NEW YORK--They're everywhere here: on the sides of buses and along the walls of subway stations, posters for the upcoming film "The Social Network" bearing little else than the three words "PUNK, BILLIONAIRE, GENIUS" and a partial headshot of lead actor Jesse Eisenberg. Likewise, buzz about the David Fincher-directed film about the contested origins of Facebook, based on Ben Mezrich's book "The Accidental Billionaires," has been growing now that its hyped premiere at the New York Film Festival is less than a month away. Its wide theatrical release is on October 1.
This week, at least in the mainstream press, the narrative has taken a turn for the speculative: Will the film actually be both a box-office hit and an awards contender? Will Facebook's chilliness toward the movie, which it did not sanction and has characterized as "fiction," affect its performance--or will a strong performance at the box office affect the public's perception of Facebook?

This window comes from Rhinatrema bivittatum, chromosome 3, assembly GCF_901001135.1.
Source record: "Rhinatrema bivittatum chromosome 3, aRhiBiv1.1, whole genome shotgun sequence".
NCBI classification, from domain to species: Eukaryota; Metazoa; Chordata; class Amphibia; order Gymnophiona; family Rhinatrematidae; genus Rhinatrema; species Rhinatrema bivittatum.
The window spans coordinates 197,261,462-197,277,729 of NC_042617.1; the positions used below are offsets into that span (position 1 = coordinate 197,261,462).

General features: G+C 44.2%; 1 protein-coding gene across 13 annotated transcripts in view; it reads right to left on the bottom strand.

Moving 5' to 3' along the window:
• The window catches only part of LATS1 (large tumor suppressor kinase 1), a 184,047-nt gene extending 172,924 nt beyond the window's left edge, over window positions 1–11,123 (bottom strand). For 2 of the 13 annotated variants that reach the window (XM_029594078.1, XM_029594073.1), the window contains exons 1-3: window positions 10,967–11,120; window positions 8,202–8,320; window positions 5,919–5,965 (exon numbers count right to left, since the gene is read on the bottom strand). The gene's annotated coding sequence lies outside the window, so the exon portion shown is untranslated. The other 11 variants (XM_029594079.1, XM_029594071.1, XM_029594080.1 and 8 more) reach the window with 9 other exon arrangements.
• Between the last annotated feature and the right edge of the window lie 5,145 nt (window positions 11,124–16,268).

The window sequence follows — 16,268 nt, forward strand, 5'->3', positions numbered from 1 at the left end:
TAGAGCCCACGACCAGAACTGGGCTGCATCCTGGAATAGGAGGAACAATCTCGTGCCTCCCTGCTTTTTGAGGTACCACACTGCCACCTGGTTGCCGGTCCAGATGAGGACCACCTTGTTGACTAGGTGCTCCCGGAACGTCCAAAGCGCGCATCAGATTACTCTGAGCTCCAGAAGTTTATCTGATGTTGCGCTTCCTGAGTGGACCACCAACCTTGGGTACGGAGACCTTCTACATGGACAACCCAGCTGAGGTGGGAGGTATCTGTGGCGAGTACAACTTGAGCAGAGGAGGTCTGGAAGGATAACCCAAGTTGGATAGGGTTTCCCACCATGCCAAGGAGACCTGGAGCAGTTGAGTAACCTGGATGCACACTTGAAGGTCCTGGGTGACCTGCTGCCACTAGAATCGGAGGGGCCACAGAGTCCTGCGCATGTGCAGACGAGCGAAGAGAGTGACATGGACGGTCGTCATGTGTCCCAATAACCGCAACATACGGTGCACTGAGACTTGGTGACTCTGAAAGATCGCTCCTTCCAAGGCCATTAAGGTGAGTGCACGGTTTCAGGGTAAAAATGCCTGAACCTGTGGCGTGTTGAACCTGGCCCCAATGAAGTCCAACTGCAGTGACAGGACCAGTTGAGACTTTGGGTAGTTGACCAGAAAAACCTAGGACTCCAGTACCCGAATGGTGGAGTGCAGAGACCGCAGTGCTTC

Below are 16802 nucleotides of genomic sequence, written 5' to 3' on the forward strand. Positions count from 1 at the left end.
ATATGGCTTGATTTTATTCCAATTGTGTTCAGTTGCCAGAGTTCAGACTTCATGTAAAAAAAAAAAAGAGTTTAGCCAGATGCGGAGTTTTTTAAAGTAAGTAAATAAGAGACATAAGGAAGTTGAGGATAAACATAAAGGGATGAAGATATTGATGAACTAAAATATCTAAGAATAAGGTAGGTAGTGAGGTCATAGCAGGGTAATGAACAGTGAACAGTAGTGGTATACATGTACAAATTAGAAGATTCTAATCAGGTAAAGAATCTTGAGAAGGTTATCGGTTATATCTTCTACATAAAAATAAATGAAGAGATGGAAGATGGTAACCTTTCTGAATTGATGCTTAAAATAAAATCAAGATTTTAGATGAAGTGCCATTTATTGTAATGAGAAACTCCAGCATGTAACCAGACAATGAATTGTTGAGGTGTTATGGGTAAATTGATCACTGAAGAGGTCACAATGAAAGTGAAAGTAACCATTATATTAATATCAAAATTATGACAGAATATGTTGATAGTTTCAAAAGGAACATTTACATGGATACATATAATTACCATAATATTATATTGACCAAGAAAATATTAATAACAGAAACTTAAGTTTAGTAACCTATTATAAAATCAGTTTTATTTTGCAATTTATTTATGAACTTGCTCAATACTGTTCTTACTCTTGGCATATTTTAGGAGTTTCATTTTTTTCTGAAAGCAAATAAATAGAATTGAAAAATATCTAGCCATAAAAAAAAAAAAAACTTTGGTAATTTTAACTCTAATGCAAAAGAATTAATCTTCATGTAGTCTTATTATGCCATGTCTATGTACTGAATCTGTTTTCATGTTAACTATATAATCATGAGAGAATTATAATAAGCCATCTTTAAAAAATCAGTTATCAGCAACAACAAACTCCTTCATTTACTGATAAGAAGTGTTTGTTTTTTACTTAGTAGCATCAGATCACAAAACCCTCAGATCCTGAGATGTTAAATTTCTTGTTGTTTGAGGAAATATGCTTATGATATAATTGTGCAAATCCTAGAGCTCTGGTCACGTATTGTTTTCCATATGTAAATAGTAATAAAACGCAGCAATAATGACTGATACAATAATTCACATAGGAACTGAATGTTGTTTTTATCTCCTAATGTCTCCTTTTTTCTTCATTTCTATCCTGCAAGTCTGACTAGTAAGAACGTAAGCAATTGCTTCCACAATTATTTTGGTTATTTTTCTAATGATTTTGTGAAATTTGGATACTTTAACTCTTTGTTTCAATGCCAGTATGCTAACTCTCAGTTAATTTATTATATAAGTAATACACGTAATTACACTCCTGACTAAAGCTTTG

Igniting all these questions is the fact that "The Social Network" is apparently not just good, but excellent. The sole long-form review of the film comes from Film Comment, a publication operated by NYFF parent Film Society of Lincoln Center. Critic Scott Foundas characterized "The Social Network" as a "portrait of a self-made outsider marking his territory in the WASP jungle" akin to F. Scott Fitzgerald's classic "The Great Gatsby," and speculated that it may come to be considered a microcosm of the Digital Age in the same way that "Gatsby" encapsulates the Jazz Age.